In a rare episode of heavy-duty dais drama, County Supervisors Salud Carbajal and Steve Lavagnino criticized Supervisor Peter Adam on Tuesday for accepting a pay raise that he had spent months bashing.
In December, the supervisors voted 4-1, with Adam against, to award themselves a $9,964 raise. The 12 percent hike was added to their $84,200 salary, which had been frozen since 2006. The decision to bump their own pay — which many supervisors said was “awkward” — came after county staff found Santa Barbara’s supes were making 30 percent less than their counterparts in comparable counties.
Tuesday’s meeting featured the findings of a six-person committee assembled to analyze how the board could go about giving themselves raises in the years to come. In its research, the committee found that had the supervisors received cost-of-living raises between 2007 and 2014, the combined increase over those years would have been greater than their recent pay boost. It also found that the supes make less than the average department head ($167,200) and assistant department head ($128,360); the average county employee, not counting those who work in public safety, earns $65,400.
After meeting four times, the committee on Tuesday suggested various ways for how the supervisors could deal with future increases — including revisiting salaries every three years and comparing them to what electeds in similar counties make — but the board voted 3-1 (Supervisor Doreen Farr was absent) to limit future pay hikes to 0-3 percent, based on inflation.
Adam, again the lone vote against the move, took the findings in the opposite direction, insisting that the board not only doesn’t need a raise but could also use a pay cut. “I think that we should evaluate ourselves much more on the fiscal health of the county and whether or not we’re taking care of our infrastructure needs when we evaluate what our job performance is,” he said. “I would give us a D.”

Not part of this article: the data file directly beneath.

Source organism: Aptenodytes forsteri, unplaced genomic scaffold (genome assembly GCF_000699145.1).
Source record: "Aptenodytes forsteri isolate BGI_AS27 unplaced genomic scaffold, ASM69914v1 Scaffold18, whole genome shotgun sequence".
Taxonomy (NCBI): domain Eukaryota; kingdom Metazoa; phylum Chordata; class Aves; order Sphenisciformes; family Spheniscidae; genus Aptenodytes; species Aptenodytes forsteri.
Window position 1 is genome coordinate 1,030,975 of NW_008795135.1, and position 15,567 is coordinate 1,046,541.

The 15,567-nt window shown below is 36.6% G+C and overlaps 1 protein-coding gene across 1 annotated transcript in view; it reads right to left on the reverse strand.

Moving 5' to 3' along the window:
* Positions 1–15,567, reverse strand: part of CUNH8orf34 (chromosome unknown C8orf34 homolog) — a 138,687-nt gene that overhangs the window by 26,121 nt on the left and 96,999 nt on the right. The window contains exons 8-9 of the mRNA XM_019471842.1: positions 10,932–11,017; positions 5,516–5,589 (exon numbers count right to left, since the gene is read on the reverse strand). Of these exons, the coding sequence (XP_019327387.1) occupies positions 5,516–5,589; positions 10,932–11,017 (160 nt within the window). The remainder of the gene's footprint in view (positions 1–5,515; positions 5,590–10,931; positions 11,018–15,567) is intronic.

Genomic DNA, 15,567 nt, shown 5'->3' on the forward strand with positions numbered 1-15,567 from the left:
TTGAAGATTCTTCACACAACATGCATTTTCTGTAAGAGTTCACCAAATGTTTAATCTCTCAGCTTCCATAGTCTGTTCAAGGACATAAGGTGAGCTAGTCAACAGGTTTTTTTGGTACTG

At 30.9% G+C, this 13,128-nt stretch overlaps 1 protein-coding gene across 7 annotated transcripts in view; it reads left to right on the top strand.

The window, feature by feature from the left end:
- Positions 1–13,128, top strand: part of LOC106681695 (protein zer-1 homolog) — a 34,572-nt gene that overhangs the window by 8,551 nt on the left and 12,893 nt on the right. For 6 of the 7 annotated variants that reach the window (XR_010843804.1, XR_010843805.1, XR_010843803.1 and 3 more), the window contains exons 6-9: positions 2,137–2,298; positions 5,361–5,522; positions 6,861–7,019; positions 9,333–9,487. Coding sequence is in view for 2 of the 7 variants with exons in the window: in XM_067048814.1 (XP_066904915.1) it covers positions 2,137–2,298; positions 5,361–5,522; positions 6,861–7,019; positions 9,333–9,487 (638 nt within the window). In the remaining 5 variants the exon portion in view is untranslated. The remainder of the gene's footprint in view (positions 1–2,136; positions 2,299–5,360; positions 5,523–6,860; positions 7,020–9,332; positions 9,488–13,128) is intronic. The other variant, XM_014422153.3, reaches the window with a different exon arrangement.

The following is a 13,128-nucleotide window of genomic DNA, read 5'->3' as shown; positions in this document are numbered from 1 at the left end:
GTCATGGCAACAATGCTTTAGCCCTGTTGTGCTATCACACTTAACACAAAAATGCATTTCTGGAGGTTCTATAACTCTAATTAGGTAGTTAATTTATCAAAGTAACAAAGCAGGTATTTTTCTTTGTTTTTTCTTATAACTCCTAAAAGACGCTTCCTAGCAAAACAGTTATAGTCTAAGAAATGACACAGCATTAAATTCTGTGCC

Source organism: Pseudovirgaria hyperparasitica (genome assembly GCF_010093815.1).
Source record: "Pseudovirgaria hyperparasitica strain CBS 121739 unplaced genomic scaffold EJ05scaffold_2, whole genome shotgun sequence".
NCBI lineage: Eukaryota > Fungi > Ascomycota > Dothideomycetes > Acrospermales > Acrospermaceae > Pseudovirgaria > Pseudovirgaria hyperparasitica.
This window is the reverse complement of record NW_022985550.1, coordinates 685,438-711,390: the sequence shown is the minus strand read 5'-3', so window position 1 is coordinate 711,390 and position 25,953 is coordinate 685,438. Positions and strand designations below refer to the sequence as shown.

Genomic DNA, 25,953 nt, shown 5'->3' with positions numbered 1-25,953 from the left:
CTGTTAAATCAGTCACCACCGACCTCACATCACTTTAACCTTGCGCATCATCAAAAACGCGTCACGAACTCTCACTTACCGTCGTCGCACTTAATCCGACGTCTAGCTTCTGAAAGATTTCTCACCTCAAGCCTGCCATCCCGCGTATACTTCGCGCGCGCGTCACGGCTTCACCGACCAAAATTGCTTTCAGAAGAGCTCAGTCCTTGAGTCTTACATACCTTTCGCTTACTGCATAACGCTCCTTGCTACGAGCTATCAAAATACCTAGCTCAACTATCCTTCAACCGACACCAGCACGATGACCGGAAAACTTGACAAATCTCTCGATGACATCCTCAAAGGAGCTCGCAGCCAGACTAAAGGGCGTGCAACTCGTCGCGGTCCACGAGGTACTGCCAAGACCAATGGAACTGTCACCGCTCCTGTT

But Adam’s remarks didn’t fly with Lavagnino, who called him out for taking the raise he has been so outspoken against. “You have to give the money back,” he said. “I don’t see how you can ethically say, ‘I’m fighting for this, and we should take a pay cut, and we don’t deserve a raise,’ and get all the accolades that go along with that,” Lavagnino complained. “At the same time, in the dark of night, you get to cash the same check that we are, and we’re taking the heat for it.”
Carbajal agreed, pointing to a decision he “didn’t brag about” to impose a furlough on himself in 2008 after the board levied furloughs on county workers. During that period, Carbajal had a cumulative $2,600 taken out of his paycheck. “It’s one thing to kick up a lot of dust,” Carbajal said to Adam. “But to have the audacity to not return that money? It’s abhorrent to have such contradiction and to be such a hypocrite. We have to have integrity in the decisions that we make. It’s not just about grandstanding.”
Adam, visibly flustered, said it wasn’t “inconsistent” to take the raise. “I’m not going to give it back — that’s ridiculous,” he said. “You guys don’t define morality. If we were at the ranch, I’d have a short phrase for you.”
Adam insisted that he has made significantly less than his colleagues. Auditor-Controller Bob Geis said Adam claimed lower pay because he opted out of the county’s employer-sponsored medical plan, but that all supervisors earn the same base pay. If Adam wanted to return his raise to the county, Geis said, he would have to take the same steps that Carbajal did in 2008.
The $9,964 raise is being covered by General Fund dollars, Geis said. Any future inflation-based raises of 0-3 percent would also come out of that pot.